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Updated: March 20, 2011 12:51 IST

U.S. launches military action against Libya

AP
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U.S. President Barack Obama makes a statement on the ongoing developments in Libya in Brasilia on Saturday.
AP U.S. President Barack Obama makes a statement on the ongoing developments in Libya in Brasilia on Saturday.

President Barack Obama authorised limited military action against Libya on Saturday, saying Moammar Qadhafi’s continued assault on his own people left the U.S. and its international partners with no other choice. The Pentagon said it fired 110 cruise missiles at 20 targets.

Mr. Obama said military action was not his first choice.

“This is not an outcome the U.S. or any of our partners sought,” Mr. Obama said from Brazil, where he is starting a five-day visit to Latin America. “We cannot stand idly by when a tyrant tells his people there will be no mercy.”

A senior military official said the U.S. launched air defences Saturday with strikes along the Libyan coast that were launched by Navy vessels in the Mediterranean. The official said the assault would unfold in stages and target air defence installations around Tripoli, the capital, and a coastal area south of Benghazi, the rebel stronghold.

Mr. Obama declared once again that the United States would not send ground forces to Libya, though he said he is “deeply aware” of the risks of taking any military action.

Earlier in the day, Mr. Obama warned that the international community was prepared to act with urgency.

“Our consensus was strong, and our resolve is clear. The people of Libya must be protected, and in the absence of an immediate end to the violence against civilians our coalition is prepared to act, and to act with urgency,” Mr. Obama said.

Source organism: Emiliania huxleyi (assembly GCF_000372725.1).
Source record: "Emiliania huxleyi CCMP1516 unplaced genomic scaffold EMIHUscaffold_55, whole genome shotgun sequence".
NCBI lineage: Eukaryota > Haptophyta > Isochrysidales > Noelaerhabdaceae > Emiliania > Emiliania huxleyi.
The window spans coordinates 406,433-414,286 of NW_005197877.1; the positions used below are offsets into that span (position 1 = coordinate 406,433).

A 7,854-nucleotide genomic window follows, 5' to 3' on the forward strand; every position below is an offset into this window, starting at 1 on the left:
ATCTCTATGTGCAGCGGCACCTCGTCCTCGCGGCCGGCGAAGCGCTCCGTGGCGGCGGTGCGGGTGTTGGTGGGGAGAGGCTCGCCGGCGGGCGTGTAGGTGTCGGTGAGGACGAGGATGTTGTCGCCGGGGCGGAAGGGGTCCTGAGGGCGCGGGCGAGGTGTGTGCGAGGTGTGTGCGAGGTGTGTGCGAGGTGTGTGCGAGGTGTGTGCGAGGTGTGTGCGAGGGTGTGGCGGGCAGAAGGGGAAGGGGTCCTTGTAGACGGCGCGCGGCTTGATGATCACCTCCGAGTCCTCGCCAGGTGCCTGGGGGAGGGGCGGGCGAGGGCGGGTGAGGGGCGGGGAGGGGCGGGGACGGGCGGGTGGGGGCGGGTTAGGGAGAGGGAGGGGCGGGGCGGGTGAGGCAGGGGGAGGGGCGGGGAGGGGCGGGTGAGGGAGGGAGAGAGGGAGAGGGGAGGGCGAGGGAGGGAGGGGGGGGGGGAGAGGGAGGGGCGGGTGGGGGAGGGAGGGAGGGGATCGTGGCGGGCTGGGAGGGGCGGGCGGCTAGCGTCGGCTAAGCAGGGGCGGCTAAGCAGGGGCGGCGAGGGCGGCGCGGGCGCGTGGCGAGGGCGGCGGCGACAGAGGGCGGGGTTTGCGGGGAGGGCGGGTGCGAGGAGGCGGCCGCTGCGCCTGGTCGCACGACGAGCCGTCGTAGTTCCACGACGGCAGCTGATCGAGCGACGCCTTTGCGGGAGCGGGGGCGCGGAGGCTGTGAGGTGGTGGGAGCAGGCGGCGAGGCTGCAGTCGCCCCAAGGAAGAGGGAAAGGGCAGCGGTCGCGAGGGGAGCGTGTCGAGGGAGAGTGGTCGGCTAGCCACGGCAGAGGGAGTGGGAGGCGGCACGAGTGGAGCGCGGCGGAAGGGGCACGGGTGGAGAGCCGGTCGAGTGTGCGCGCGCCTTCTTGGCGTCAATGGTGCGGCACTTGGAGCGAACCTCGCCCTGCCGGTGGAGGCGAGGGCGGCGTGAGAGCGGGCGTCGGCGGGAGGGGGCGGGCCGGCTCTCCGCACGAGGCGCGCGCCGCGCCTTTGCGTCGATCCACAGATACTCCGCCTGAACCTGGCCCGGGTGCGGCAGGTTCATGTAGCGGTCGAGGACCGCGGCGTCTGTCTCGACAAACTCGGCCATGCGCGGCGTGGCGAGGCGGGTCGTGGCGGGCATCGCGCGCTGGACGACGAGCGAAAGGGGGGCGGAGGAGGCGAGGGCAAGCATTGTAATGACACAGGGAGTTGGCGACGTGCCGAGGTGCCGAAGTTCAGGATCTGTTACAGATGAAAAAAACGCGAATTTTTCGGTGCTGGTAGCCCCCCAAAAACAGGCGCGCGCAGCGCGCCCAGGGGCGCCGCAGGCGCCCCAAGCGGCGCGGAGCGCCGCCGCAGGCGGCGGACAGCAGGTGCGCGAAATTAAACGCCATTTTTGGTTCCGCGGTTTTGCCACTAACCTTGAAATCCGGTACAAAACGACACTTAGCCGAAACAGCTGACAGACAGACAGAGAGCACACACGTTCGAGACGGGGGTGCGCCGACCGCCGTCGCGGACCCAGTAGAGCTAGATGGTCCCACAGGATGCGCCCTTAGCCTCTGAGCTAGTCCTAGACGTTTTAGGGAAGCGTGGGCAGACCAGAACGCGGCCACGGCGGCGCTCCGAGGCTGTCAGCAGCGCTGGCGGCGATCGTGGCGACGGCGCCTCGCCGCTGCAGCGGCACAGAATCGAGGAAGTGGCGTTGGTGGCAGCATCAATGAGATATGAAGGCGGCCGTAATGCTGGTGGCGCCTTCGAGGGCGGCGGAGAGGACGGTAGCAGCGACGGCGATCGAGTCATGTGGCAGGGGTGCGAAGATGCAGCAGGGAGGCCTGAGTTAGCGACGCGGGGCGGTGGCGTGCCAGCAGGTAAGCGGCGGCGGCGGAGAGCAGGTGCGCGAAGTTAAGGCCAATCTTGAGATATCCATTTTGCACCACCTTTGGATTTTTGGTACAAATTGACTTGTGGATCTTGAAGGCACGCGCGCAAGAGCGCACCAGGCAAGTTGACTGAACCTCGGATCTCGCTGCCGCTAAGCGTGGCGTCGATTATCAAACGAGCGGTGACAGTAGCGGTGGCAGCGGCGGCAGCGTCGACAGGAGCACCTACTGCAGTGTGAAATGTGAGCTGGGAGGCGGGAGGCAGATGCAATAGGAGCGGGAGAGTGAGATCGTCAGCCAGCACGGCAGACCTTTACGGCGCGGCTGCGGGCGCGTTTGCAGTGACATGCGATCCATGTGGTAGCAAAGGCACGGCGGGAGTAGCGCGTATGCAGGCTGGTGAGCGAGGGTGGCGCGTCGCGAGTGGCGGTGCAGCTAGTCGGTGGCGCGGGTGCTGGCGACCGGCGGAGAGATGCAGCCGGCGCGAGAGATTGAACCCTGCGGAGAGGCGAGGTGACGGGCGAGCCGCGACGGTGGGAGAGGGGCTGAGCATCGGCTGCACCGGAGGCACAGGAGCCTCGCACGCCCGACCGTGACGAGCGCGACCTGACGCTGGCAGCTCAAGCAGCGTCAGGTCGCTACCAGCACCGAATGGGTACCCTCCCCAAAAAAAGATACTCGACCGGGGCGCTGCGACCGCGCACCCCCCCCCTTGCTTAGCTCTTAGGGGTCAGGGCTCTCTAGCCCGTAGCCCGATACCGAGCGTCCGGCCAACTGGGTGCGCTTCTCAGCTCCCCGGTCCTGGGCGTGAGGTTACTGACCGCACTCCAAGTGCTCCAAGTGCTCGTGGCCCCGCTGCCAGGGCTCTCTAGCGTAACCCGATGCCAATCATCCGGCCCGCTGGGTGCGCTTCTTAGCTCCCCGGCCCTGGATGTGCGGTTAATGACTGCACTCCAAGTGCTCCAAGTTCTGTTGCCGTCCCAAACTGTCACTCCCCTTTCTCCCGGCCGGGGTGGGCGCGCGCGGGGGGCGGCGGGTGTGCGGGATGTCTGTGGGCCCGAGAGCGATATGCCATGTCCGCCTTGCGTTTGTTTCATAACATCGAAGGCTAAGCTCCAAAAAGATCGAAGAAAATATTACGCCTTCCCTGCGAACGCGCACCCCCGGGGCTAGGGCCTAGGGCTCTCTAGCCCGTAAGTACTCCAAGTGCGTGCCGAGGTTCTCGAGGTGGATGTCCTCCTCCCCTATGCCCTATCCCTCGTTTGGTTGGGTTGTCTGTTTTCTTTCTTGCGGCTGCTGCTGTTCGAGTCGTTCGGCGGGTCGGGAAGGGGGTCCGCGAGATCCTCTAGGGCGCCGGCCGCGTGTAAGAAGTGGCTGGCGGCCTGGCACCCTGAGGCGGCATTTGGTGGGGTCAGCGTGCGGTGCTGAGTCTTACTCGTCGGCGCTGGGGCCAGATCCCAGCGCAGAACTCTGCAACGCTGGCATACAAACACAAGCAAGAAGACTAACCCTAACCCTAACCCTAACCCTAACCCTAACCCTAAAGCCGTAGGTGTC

Top officials from the U.S., Europe and the Arab world met in Paris, where they announced on Saturday immediate military action to protect civilians caught in combat between Qadhafi’s forces and rebel fighters. American ships and aircraft were poised for action but weren’t participating in the initial French air missions.

As the military action was announced, French fighter jets swooped over Benghazi, the opposition stronghold that was stormed by Libyan government forces earlier Saturday, in defiance of a proclaimed cease—fire.

France, Britain and the United States had warned Mr. Qadhafi on Friday that they would resort to military means if he ignored the U.N. resolution demanding a cease—fire.

The United States has a host of forces and ships in the area, including submarines, destroyers, amphibious assault and landing ships.

The U.S. intended to limit its involvement -- at least in the initial stages -- to helping protect French and other air missions by taking out Libyan air defences, but depending on the response could launch additional attacks in support of allied forces, a U.S. official said. Both officials spoke on condition of anonymity because of the sensitivity of military operations.

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